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A bottle of Zantac 150 with some blue pills beside it, on a white background
Chaffin Luhana LLP
(888) 480-1123

On April 1, 2020, the U.S. Food and Drug Administration (FDA) requested the recall of all Zantac (ranitidine) antacid products from the market. Many of the products had tested positive for unsafe levels of N-nitroso dimethylamine (NDMA), a cancer-causing substance.

Following that recall, many individuals filed personal injury lawsuits against both the makers of Zantac and generic ranitidine products. The generic drug manufacturers, however, have sought to dismiss certain claims against them, claiming that the plaintiffs have failed to show evidence of a true injury.

Generic Ranitidine Manufacturers Say Plaintiffs Have Not Been Injured

Most of the plaintiffs who have filed Zantac and generic ranitidine lawsuits took the medication for years and were then diagnosed with cancer. These plaintiffs believe their intake of Zantac and generic ranitidine caused their cancer diagnoses because of the NDMA found in the products.

Some plaintiffs, however, have banded together to file lawsuits against both the brand-name and generic manufacturers, not because they were diagnosed with cancer, but because they’re worried they might suffer from cancer in the future. These plaintiffs claim that they must now seek additional medical monitoring because the manufacturers failed to make sure their products were safe and free of toxic contaminants.

Such is the case with one particular consolidated consumer class action complaint filed against generic manufacturers. Yet the defendants state in a motion to dismiss that the plaintiffs “fail to allege a true injury-in-fact,” and instead, simply state that the medications were worthless because of the potential contamination.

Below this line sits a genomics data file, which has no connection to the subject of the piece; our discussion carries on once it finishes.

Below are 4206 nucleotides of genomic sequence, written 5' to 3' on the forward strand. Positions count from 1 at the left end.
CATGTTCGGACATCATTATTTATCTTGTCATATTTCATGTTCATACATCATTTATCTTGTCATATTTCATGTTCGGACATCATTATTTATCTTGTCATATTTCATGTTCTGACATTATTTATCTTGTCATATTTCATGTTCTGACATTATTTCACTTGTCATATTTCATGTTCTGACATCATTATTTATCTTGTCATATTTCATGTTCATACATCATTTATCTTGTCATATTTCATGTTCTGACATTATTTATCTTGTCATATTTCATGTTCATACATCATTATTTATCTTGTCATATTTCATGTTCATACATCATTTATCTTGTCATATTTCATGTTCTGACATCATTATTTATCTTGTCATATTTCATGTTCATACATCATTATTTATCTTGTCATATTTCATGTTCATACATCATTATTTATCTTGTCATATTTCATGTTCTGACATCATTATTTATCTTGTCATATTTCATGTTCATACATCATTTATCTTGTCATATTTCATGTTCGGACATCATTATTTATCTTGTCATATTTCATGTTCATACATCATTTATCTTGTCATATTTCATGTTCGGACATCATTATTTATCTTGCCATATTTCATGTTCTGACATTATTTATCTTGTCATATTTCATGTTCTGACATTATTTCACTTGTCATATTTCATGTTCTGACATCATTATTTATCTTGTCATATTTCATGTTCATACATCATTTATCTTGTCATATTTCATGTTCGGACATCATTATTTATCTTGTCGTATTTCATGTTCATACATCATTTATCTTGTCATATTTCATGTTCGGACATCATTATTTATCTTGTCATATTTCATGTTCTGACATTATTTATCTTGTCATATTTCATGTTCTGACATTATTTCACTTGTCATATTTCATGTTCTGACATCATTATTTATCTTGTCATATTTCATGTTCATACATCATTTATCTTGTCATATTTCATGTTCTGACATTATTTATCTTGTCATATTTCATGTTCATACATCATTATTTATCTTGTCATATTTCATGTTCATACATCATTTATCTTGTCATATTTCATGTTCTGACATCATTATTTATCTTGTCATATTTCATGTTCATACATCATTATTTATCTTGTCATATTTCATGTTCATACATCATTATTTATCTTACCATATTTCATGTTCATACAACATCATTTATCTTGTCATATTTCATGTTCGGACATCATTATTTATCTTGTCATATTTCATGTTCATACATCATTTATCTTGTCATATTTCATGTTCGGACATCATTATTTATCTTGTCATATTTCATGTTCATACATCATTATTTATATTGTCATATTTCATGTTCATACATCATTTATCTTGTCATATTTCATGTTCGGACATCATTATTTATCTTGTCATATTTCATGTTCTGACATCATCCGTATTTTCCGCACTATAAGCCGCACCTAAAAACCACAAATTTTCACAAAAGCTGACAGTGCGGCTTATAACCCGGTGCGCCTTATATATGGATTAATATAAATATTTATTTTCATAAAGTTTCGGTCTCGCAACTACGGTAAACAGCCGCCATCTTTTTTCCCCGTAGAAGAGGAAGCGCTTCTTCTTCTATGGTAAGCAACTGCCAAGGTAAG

The defendants add that, to have a viable claim, a plaintiff “must allege an injury that is distinct and palpable, as opposed to merely abstract, and the alleged harm must be actual or imminent, not conjectural or hypothetical.”

They also argue that the plaintiffs’ request for a trust fund to pay for the medical monitoring they now feel they must undergo is “not an injunctive remedy,” and that the request “lacks any principles of equity that a judicial injunction would rest upon.”

Plaintiffs Claim Injuries Are Real

The plaintiffs pushed back against the defendants’ claims in their opposition response dated November 9, 2020. The law holds, they argued, that any products “that are so unsafe that they are illegal to buy or sell are also economically worthless and give rise to constitutional injury in fact when plaintiffs purchase them.”

A reasonable consumer would not have purchased these products had they known they could contain a carcinogen, yet because many did, they must now require “periodic, costly medical surveillance” because of their increased risk of developing cancer.

That the defendants want these claims dismissed is “startling,” the plaintiffs continue, as it amounts to saying that even though the products were economically worthless and even though consumers face an increased risk of developing cancer “and will be forced to pay for and endure lifelong medical monitoring, treatments, and/or medications, and to live with the fear and risk of developing additional health consequences,” they cannot pursue compensation.

On February 6, 2020, the U.S. Judicial Panel on Multidistrict Litigation (JPML) consolidated all federally filed Zantac and generic ranitidine lawsuits into the Southern District of Florida for pre-trial proceedings. This case is pending there.

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